Monday, July 18, 2016

Quantum Leap -- Episode 33: One Strobe Over the Line

Sam Leaps Into: 
Karl Granson, a fashion photographer.

Prevent a model from overdosing on pills.


New York, New York

Memorable Quote:
I think you'll be happy to know that everything worked out just fine.  ~Al
I already know that.  ~Sam
Yeah?  ~Al
Yeah. She's going home. She's going home.  ~Sam

I was impressed with the filming of the lion scenes, especially at the end when the lion (aka "Snowball") was getting sprayed with water and then went on a mini rampage.  I'm not sure how they filmed all that, but it was ambitious and they pulled it off well.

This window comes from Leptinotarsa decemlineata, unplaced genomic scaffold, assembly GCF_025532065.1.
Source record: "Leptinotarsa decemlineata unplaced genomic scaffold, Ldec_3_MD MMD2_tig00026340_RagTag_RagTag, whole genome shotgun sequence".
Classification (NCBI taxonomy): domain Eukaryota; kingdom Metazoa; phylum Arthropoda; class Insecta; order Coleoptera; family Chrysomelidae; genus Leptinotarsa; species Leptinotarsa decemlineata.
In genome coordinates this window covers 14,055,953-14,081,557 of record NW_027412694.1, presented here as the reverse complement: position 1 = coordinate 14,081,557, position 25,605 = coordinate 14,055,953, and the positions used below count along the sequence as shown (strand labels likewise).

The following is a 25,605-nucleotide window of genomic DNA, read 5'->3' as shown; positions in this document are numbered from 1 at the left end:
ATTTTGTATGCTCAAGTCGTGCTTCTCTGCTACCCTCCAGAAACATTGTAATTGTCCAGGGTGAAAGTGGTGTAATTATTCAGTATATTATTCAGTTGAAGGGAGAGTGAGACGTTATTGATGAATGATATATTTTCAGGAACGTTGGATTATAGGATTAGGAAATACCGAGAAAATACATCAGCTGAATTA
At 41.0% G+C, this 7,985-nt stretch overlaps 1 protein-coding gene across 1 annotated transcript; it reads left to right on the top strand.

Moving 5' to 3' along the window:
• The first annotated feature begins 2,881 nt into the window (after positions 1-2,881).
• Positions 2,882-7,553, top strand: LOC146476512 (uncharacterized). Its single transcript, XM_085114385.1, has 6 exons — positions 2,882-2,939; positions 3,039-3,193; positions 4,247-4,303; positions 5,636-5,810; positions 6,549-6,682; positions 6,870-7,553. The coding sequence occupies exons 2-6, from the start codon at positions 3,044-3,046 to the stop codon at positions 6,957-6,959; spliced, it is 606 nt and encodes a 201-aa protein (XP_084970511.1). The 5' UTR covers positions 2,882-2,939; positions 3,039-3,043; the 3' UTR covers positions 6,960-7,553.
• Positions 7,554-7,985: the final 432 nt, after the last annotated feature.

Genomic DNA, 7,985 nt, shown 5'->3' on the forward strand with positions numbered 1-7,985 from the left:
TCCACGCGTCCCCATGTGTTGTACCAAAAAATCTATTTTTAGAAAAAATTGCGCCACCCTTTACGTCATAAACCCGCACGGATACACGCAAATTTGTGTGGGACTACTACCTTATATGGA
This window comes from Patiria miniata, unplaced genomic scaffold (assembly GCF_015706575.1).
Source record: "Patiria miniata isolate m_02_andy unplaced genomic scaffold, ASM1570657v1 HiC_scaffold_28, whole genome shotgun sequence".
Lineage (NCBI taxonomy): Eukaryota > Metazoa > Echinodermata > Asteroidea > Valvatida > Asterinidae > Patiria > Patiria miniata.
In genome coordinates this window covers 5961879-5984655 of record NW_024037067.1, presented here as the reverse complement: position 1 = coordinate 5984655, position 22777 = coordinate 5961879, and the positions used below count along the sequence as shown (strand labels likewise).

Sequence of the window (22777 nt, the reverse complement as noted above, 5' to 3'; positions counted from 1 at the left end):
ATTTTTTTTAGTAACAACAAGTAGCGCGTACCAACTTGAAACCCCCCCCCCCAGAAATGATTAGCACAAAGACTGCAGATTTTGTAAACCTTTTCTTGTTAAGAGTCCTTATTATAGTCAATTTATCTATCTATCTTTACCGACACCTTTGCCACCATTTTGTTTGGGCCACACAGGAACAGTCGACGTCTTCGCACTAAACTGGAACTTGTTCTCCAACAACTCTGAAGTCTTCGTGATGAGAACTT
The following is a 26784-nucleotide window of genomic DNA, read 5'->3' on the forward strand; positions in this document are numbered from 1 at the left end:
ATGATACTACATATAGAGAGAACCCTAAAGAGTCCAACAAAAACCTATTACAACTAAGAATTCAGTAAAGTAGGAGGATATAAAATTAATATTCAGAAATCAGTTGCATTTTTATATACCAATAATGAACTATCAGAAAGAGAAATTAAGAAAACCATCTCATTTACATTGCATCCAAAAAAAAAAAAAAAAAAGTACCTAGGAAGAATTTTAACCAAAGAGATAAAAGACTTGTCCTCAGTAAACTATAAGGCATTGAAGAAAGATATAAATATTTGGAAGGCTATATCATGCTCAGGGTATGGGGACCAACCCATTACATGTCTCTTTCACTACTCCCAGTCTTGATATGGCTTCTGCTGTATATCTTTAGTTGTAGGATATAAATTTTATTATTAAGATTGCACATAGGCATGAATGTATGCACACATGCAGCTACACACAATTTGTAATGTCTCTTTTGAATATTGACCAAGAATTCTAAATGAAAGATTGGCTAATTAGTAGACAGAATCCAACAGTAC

I'm not sure, though, what the purpose of the lion was in the first place -- I don't think they ever said though I may have missed it.

Given that Sam knows it's his mission to stop Edie from taking pills, how does he not see Helen slip Edie a handful of pills in the loft when it's happening five feet away?  And then again at the end he doesn't bother to pay any attention when Helen goes over and tries to get Edie to take more (and ends up slipping some in her coffee).

Other thoughts, observations, and questions I didn’t ask when I was in fourth grade:

Final Analysis:
I didn't forget to fill out the previous section and it wasn't my intention to mail it in -- it's just that I didn't have any substantive thoughts on this one.  The episode wasn't poorly done, but I'm not interested at all in the world of fashion, and I found the episode to be pretty slow.  I did like seeing Sam act as a photographer, and I thought that Edie had a cool voice.  Ranking it 6th from the bottom.